Here’s when claiming Social Security at 62 could backfire on you – About Your Online Magazine


When it comes to signing up for Social Security, you have options. You can archive in full retirement age, or FRA, which is 66, 67, or something in between, depending on your year of birth, and receive the full monthly benefit you are entitled to based on your earnings story. Or you can delay your application for FRA approval and get an 8% increase in your benefits for each year you postpone until you are 70 years old.

You can also apply for Social Security before the FRA – specifically, at the age of 62. It is not surprising that 62 was the most popular age for enrolling in benefits, as it gives the elderly their money as quickly as possible. But there is a downside to filing an order for 62 – you will get a much lower monthly benefit for life.

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Now, the exact arrangement that your benefit will have will depend on your FRA, but if you were born in 1960 or later, for example, and your FRA is 67, then you will permanently reduce your benefits by 30%, claiming at 62 . For some seniors, this scam is worth it, especially if it allows them to retire early. But before you rush to claim Social Security at age 62, consider that you could end up living much longer than you expected – and that filing a claim early in this situation is a bad idea.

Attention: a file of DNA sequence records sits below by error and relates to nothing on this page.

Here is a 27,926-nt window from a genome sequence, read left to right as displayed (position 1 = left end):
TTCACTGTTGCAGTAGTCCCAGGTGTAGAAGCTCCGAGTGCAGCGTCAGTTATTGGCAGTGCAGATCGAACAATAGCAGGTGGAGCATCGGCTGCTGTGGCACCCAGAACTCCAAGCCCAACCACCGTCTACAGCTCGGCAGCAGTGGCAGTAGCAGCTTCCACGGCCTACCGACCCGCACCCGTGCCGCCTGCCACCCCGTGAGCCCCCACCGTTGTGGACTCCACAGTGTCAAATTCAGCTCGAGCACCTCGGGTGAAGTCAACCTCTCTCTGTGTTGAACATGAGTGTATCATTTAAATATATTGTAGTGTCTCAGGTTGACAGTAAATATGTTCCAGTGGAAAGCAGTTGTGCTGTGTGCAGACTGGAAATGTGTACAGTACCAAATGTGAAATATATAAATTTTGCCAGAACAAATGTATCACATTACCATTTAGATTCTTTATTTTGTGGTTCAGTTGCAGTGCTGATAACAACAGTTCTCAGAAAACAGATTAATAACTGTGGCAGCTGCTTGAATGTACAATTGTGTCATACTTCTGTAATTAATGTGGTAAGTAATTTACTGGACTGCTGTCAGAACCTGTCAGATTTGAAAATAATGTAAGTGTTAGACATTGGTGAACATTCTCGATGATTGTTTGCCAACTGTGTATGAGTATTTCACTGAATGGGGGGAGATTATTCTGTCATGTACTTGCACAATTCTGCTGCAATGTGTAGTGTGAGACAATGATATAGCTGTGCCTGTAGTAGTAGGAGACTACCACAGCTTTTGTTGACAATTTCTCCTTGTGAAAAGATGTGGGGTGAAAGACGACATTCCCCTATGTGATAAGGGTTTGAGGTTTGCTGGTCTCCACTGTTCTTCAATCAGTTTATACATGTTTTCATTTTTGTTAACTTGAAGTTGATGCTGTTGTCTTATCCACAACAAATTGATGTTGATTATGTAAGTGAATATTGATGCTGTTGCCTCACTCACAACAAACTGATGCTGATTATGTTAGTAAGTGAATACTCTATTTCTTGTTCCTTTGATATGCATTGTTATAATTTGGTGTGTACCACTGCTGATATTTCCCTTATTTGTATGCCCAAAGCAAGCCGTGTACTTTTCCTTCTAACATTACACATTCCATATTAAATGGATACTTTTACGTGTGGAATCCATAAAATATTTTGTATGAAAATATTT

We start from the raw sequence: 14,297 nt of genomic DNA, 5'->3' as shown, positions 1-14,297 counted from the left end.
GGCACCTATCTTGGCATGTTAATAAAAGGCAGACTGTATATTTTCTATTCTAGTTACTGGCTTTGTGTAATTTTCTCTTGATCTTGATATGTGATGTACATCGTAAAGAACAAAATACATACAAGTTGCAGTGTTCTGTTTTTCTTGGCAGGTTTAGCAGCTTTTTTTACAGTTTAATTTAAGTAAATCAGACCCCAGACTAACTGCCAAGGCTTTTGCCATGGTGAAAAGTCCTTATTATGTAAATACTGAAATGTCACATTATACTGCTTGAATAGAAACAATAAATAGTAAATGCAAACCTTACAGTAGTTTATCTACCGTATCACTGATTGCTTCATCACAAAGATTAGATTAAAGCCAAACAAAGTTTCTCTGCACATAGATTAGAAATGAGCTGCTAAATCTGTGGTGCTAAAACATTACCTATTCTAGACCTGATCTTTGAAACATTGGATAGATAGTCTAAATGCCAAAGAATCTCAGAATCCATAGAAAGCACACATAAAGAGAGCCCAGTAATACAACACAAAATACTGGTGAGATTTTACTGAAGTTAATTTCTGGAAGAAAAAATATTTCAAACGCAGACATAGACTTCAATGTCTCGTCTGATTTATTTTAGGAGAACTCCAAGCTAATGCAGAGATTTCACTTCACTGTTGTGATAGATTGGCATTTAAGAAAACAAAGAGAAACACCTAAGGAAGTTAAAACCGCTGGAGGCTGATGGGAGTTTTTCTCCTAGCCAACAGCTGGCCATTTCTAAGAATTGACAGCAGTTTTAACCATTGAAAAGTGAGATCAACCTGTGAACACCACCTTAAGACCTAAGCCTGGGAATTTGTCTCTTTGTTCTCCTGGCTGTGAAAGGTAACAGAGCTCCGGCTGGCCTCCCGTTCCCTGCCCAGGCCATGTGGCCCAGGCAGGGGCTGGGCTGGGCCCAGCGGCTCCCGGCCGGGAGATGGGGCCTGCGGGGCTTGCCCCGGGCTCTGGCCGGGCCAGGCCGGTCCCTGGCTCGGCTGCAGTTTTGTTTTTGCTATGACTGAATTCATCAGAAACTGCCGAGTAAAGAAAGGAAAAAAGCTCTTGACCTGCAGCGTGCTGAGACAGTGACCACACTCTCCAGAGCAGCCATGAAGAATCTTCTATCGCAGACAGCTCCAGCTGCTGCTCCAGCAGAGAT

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When waiting for Social Security pays off

If you don’t expect to live a very long life, filing a Social Security application at age 62 can be beneficial for you. But if you end up living a longer life, so claiming it at age 62 can hurt you financially in several ways.

First, you may receive a lower lifetime Social Security benefit if you file the claim at age 62. Say your FRA is 67 and you live to be 97, and you are entitled to $ 1,500 per month in the FRA. If you file the lawsuit with the FRA, you will be left with a total of $ 540,000. If you apply at the age of 62, you will only receive a lifetime total of $ 441,000.

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But that is not all. The longer you live, the more you risk running out of retirement savings in your life. And when that money runs out, you can depend even more on Social Security. At that point, can you really afford to receive a lower monthly benefit if it is practically your only source of income? Probably not.

That is why claiming Social Security at age 62 is not always the best idea. Although there is no way to predict how long you will live, if you have no reason to believe that you will die at a young age, waiting until the FRA or even later may be a more intelligent move.

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Don’t make a decision you will regret

To be clear, there are many scenarios in which applying for Social Security at age 62 makes sense. If you can’t continue to work, for example, and need to retire at age 62, claiming benefits is much better than accumulating debt just to cover your living expenses. And if you have saved very well for retirement and can easily cover many decades of living costs with your IRA or 401 (k) plan, then you may want to apply for benefits soon and use that money to travel while you are relatively young.

The key, therefore, is to think carefully before signing up for benefits. Filing at 62 may work well for you – but be aware that you may regret your decision if you end up leading a longer life than you anticipated.

Paula Fonseca